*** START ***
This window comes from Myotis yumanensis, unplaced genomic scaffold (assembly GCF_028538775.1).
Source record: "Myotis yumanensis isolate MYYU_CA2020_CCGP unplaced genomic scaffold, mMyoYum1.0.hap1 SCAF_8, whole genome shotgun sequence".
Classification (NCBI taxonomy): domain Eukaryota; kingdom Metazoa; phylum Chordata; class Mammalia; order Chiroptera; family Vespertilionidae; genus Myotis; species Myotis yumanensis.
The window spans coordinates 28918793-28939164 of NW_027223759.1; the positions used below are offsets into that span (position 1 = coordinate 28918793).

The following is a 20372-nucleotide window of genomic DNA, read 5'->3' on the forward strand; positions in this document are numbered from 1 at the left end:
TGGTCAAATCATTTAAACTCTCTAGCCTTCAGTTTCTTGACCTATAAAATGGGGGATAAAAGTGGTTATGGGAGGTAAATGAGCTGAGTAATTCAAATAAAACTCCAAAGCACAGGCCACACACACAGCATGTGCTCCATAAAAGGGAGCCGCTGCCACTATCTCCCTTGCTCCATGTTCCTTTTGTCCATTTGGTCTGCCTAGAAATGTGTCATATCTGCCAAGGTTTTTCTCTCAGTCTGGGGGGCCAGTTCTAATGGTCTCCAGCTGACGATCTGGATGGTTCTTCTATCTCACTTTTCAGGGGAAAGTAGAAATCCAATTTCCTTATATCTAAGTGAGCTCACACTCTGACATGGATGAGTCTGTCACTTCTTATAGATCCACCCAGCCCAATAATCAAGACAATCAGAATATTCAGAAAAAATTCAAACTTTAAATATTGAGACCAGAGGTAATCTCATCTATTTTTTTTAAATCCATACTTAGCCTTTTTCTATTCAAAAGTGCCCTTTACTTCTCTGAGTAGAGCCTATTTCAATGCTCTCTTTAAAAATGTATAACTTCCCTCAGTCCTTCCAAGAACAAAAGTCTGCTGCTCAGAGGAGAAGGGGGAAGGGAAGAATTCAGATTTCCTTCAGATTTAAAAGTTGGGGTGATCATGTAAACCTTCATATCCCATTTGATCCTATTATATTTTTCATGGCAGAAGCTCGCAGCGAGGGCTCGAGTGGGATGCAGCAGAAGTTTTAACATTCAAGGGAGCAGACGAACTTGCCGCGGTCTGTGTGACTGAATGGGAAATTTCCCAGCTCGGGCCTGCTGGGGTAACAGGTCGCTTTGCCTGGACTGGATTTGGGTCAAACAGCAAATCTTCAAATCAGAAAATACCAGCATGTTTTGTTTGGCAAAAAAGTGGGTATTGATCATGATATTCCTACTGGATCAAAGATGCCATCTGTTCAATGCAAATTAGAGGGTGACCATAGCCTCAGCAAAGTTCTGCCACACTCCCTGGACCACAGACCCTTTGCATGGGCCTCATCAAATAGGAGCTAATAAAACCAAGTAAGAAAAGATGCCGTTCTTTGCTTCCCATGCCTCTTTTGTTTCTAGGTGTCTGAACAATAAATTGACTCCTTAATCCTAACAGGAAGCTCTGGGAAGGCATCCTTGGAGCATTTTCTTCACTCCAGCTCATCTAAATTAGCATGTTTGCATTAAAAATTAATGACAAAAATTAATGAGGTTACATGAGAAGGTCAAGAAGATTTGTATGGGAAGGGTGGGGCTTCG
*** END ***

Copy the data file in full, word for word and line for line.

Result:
This window comes from Myotis yumanensis, unplaced genomic scaffold (assembly GCF_028538775.1).
Source record: "Myotis yumanensis isolate MYYU_CA2020_CCGP unplaced genomic scaffold, mMyoYum1.0.hap1 SCAF_8, whole genome shotgun sequence".
Classification (NCBI taxonomy): domain Eukaryota; kingdom Metazoa; phylum Chordata; class Mammalia; order Chiroptera; family Vespertilionidae; genus Myotis; species Myotis yumanensis.
The window spans coordinates 28918793-28939164 of NW_027223759.1; the positions used below are offsets into that span (position 1 = coordinate 28918793).

The following is a 20372-nucleotide window of genomic DNA, read 5'->3' on the forward strand; positions in this document are numbered from 1 at the left end:
TGGTCAAATCATTTAAACTCTCTAGCCTTCAGTTTCTTGACCTATAAAATGGGGGATAAAAGTGGTTATGGGAGGTAAATGAGCTGAGTAATTCAAATAAAACTCCAAAGCACAGGCCACACACACAGCATGTGCTCCATAAAAGGGAGCCGCTGCCACTATCTCCCTTGCTCCATGTTCCTTTTGTCCATTTGGTCTGCCTAGAAATGTGTCATATCTGCCAAGGTTTTTCTCTCAGTCTGGGGGGCCAGTTCTAATGGTCTCCAGCTGACGATCTGGATGGTTCTTCTATCTCACTTTTCAGGGGAAAGTAGAAATCCAATTTCCTTATATCTAAGTGAGCTCACACTCTGACATGGATGAGTCTGTCACTTCTTATAGATCCACCCAGCCCAATAATCAAGACAATCAGAATATTCAGAAAAAATTCAAACTTTAAATATTGAGACCAGAGGTAATCTCATCTATTTTTTTTAAATCCATACTTAGCCTTTTTCTATTCAAAAGTGCCCTTTACTTCTCTGAGTAGAGCCTATTTCAATGCTCTCTTTAAAAATGTATAACTTCCCTCAGTCCTTCCAAGAACAAAAGTCTGCTGCTCAGAGGAGAAGGGGGAAGGGAAGAATTCAGATTTCCTTCAGATTTAAAAGTTGGGGTGATCATGTAAACCTTCATATCCCATTTGATCCTATTATATTTTTCATGGCAGAAGCTCGCAGCGAGGGCTCGAGTGGGATGCAGCAGAAGTTTTAACATTCAAGGGAGCAGACGAACTTGCCGCGGTCTGTGTGACTGAATGGGAAATTTCCCAGCTCGGGCCTGCTGGGGTAACAGGTCGCTTTGCCTGGACTGGATTTGGGTCAAACAGCAAATCTTCAAATCAGAAAATACCAGCATGTTTTGTTTGGCAAAAAAGTGGGTATTGATCATGATATTCCTACTGGATCAAAGATGCCATCTGTTCAATGCAAATTAGAGGGTGACCATAGCCTCAGCAAAGTTCTGCCACACTCCCTGGACCACAGACCCTTTGCATGGGCCTCATCAAATAGGAGCTAATAAAACCAAGTAAGAAAAGATGCCGTTCTTTGCTTCCCATGCCTCTTTTGTTTCTAGGTGTCTGAACAATAAATTGACTCCTTAATCCTAACAGGAAGCTCTGGGAAGGCATCCTTGGAGCATTTTCTTCACTCCAGCTCATCTAAATTAGCATGTTTGCATTAAAAATTAATGACAAAAATTAATGAGGTTACATGAGAAGGTCAAGAAGATTTGTATGGGAAGGGTGGGGCTTCG